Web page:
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Study of babies born post-fertility treatment shows significant improvement over past 20 years

Children born after their parents underwent Assisted Reproduction Treatment (ART) have shown significant improvements in their health outcomes. Fewer babies are now being born pre-term, with low birth weight, and stillborn or dying within the first year of life says the largest study to date investigating the health outcomes of ART babies over time.

Dr Anna-Karina Aaris Henningsen and her colleagues, from the Fertility Clinic at the Rigshospitalet, University of Copenhagen, Denmark collated the data from over 92,000 children in Denmark, Norway, Finland and Sweden born between 1988 and 2007 after ART and compared them with a control group of spontaneously conceived children.

As post-fertility techniques and methods have been refined over the decades, for example the policy of only transferring one embryo at a time in these countries. By transferring only one embryo per cycle you significantly reduce the risk of multiple pregnancies, and at the same time have a profound effect on the health of the single baby. “We observed a remarkable decline in the risk of being born pre-term or very pre-term” says Dr Henningsen. “The proportion of single ART babies born with a low or very low birth weight – less than 2500g or 1500g respectively – also decreased.”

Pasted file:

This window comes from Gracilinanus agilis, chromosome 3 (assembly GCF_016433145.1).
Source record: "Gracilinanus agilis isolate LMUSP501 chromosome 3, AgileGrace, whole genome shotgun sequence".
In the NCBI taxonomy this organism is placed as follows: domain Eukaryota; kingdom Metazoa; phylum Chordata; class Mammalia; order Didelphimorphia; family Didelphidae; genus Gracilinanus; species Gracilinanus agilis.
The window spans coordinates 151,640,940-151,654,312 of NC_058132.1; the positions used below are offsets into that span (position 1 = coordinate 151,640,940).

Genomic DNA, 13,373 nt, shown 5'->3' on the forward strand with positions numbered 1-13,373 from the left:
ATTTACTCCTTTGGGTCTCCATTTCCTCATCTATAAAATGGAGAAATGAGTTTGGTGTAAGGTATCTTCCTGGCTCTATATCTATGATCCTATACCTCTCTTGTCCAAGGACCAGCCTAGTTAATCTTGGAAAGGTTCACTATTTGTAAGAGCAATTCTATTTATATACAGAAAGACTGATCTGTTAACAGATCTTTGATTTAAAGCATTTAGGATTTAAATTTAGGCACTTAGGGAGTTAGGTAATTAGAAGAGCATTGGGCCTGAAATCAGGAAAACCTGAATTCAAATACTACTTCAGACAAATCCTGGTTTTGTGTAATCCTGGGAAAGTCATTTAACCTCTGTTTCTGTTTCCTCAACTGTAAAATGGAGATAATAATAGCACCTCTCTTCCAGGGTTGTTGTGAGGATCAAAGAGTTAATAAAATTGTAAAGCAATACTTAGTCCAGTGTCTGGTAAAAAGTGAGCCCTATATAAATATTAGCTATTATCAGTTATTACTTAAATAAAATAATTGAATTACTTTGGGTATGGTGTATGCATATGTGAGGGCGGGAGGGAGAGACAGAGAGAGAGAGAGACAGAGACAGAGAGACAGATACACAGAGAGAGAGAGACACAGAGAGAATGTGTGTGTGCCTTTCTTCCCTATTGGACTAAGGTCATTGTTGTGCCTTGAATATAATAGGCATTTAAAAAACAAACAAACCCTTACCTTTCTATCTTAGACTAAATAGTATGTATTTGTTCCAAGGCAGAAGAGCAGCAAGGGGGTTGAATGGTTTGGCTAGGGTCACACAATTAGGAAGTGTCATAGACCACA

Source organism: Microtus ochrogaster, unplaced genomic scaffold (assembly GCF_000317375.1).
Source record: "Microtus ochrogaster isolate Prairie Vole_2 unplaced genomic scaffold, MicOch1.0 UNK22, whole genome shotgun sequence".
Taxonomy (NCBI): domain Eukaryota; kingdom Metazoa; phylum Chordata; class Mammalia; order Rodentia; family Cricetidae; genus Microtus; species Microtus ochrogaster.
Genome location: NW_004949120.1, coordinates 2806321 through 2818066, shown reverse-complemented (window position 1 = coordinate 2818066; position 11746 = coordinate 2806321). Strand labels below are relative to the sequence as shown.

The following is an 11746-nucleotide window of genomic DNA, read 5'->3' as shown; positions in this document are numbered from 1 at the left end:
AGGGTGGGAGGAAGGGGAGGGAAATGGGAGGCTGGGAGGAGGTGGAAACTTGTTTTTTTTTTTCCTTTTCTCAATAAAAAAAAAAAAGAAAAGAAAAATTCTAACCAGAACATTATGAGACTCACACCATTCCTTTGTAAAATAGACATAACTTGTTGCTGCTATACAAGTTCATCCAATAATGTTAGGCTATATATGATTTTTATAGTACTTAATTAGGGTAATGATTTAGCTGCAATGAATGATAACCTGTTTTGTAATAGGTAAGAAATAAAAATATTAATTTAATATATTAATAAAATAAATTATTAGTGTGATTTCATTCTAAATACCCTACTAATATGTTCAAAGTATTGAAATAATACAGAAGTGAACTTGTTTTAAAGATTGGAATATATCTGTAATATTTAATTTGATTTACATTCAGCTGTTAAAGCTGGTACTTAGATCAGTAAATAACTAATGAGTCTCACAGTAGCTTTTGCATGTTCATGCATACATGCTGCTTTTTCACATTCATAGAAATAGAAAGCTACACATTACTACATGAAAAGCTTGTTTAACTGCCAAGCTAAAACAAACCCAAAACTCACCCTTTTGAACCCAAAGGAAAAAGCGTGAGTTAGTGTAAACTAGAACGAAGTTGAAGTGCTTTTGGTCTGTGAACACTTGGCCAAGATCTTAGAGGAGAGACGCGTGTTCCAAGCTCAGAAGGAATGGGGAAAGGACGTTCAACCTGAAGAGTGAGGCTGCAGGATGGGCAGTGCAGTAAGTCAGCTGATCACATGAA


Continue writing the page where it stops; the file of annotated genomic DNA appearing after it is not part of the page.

In Sweden for example, the rate for pre-term births (that is, babies born before 37 week gestation) in the period from 1988 to 1992 was 27.9%; by the time of the 2003 to 2007 period, this had dropped to 12.8%. The rates for babies who were born small for their gestational age also halved in the same period. From 1988 to 1992 it was 7.6% compared to 3.2% in the later 2003 to 2007 cohort. Equally astonishing is that stillbirths also halved from 1% to 0.5% between 1988 to 1992 and 2003 to 2007. Deaths in the first year also fell from 2.6% to 1.2% when comparing between the two groups.

Dr Henningsen and her colleagues who conducted the study believe that the findings produce some convincing conclusions. While there has been a considerable increase in the number of ART births since 1988, this has been accompanied by a significant improvement in health outcomes for these babies. In particular for singleton (as opposed to twin) births. While many factors have been credited with this improvement, from the quality and techniques of the technicians and clinicians to improvements in the culture media, “the most important reason is the dramatic decline in multiple births due to policies of choosing to transfer only one embryo at a time”, concluded Dr Henningsen.

The full study is published online in Human Reproduction, a leading reproductive medicine journal, and an in-depth write up of the study can be found here.

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